We'll need to keep an eye on this bill as it moves forward, to make sure that the threat does not re-emerge, but I believe this outcome reflects the hard work of everybody in the local UAS community. We came together to effectively educate members of the Oregon State Legislators through an effective campaign that included letters, petitions, online videos and testimony before the judiciary committee.
However, this is really just the beginning. These issues will continue to re-emerge as this technology becomes more widespread.
It is incumbent on all of us to continue to educate government and community leaders, as well as the public at large, about the beneficial uses of this technology. Beyond that, we must always take care to operate our aircraft in a safe and respectful manner – in order to demonstrate that we are worthy of the trust we are asking the community to place in us.
Tomorrow should give us some indication with regards to where we stand on Oregon Senate Bill 71. The Senate Judiciary Committee, chaired by SB 71 author Floyd Prozanski, will hold a work session regarding the bill.
A work session is not a public hearing – it's an opportunity for the legislators to discuss the bill and decide what to do next. The public is welcome to attend and observe the proceedings, but don't expect to have any input.
It's scheduled for 8 a.m. at the Oregon State Capitol, Hearing Room 343. Be advised that several other, unrelated issues will be discussed during the same meeting – including taking public testimony on a number of other bills. Techinstein and I are planning on being there, just so we'll know exactly what happened.
In the meantime, there has been forward movement on another bill regarding drones over on the other side of the capitol building. House Bill 2710 passed by a lopsided majority of 52-7 and has moved on to the Senate for its consideration.
This bill exclusively concerns itself with the use of drones by law enforcement. In brief, it requires law enforcement agencies to get a warrant before deploying a drone, unless they are responding to an emergency situation.
There is one specific change that I would like to recommend. The bill requires that any images captured by a drone be destroyed within 30 days, unless they are evidence in a criminal case. I respect entirely the desire to maintain privacy that motivates this requirement – I'd just like to see an additional exemption for training purposes.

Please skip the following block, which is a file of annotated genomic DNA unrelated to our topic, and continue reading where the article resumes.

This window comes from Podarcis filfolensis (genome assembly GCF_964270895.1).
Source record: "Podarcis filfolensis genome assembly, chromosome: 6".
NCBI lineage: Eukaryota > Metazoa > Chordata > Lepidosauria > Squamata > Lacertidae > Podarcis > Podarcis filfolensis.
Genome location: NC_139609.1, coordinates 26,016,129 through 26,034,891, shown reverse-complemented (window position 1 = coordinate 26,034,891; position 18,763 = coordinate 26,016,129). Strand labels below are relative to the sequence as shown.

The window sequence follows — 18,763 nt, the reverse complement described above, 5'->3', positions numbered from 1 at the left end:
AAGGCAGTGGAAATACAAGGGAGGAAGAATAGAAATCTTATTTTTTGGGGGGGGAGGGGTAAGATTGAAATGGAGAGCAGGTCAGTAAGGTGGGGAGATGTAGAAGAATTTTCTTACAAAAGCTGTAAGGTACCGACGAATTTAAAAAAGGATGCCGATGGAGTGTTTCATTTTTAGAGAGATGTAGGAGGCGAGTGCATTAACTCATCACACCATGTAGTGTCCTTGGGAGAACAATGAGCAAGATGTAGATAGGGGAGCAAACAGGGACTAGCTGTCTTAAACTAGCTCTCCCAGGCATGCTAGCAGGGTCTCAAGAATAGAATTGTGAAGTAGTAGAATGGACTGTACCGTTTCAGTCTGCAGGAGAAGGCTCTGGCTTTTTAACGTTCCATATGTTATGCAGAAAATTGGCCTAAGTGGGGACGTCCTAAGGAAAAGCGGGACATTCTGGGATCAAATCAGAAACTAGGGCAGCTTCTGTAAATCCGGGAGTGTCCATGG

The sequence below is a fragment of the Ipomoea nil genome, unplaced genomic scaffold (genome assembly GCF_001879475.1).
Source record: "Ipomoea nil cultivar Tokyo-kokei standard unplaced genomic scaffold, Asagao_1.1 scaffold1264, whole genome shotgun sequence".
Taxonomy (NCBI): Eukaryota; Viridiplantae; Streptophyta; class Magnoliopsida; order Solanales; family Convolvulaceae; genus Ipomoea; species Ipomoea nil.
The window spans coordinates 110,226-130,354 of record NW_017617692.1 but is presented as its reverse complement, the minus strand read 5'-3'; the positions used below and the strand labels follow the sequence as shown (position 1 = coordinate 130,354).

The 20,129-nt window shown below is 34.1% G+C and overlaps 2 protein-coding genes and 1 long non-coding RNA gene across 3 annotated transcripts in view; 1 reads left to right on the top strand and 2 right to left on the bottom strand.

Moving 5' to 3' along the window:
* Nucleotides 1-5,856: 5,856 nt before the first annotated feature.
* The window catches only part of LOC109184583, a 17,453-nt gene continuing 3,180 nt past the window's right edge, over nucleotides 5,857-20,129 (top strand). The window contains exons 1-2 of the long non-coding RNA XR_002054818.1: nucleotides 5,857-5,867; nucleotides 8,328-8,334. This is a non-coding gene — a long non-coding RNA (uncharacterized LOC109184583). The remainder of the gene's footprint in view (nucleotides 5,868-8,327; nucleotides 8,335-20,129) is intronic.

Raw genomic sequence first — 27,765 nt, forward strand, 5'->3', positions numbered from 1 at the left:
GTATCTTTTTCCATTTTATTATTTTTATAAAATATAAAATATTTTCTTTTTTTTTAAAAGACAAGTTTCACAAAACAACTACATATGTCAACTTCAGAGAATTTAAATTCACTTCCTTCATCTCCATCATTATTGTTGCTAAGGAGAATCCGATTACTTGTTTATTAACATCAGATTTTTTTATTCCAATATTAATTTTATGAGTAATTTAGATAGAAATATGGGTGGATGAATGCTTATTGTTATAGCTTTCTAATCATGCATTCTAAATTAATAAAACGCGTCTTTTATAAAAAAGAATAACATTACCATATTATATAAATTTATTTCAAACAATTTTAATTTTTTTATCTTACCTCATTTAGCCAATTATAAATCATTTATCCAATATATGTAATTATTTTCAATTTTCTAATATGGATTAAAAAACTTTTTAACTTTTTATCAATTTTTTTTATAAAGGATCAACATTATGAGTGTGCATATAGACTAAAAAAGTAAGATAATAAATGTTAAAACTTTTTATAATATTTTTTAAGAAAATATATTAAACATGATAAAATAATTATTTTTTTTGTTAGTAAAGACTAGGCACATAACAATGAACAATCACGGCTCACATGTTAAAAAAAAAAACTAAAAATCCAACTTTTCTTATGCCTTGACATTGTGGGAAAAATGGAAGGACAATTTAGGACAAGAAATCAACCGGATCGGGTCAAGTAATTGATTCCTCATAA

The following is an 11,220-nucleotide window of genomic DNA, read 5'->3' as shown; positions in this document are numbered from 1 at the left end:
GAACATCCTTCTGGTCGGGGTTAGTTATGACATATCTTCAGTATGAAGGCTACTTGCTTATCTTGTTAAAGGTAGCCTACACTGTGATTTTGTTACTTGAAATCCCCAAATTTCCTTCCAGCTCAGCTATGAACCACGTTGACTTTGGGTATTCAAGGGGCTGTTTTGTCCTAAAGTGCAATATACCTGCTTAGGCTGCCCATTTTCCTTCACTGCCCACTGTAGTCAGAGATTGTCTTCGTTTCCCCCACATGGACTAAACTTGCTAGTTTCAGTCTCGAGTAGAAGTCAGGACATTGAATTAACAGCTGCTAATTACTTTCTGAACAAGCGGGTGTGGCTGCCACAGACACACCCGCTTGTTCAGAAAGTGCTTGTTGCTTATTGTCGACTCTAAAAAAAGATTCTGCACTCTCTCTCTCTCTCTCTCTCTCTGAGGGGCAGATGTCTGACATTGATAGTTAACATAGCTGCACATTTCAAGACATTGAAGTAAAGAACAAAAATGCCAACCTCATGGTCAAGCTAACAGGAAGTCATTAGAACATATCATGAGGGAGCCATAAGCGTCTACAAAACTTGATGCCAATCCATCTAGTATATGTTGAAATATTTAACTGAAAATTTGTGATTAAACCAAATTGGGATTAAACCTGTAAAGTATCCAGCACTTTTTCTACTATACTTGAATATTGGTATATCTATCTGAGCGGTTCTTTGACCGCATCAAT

For example, a drone could be used to capture a unique vantage point on a SWAT team during a training exercise – showing how different units are moving through an environment. It makes sense that law enforcement might want to retain this footage for more than 30 days, to refer back to it when they are doing subsequent training.
Also, such footage could be used to train new drone pilots. Imagine having to go out every 30 days and record the same training video, over and over and over again. It doesn't make sense.
And finally – some disturbing news on at the national level. As reported by the BBC, Google Executive Chairman Eric Schmidt has called for civilian drones to be regulated, citing privacy and security concerns. This is especially troubling because Schmidt is said to have the ear of President Obama.
To be honest, I'm a little surprised that someone who is presumably ultra tech savvy would take the bait on this one.
First of all, with regards to the privacy issue, I think we should implement what I will call the “camera-on-a-stick” rule. If there is some concern that drones will violate personal privacy, just replace the word “drone” with the phrase “camera on a stick.” If it doesn't change the outcome appreciably, then there is no need to come up with new rules to regulate drones – let the laws we already have on the books take care of it.
Let's apply this rule to Schmidt's comments to the Guardian newspaper in the UK, quoted in the BBC article: “You're having a dispute with your neighbour. How would you feel if your neighbour went over and bought a camera on a stick that they can hold up from their back yard?”
The answer is, I wouldn't like it at all and, here in Oregon, they would be guilty of a Class A Misdemeanor for violating my personal privacy. I'm content with them going to jail for a year, regardless of whether they use a drone or a camera on a stick.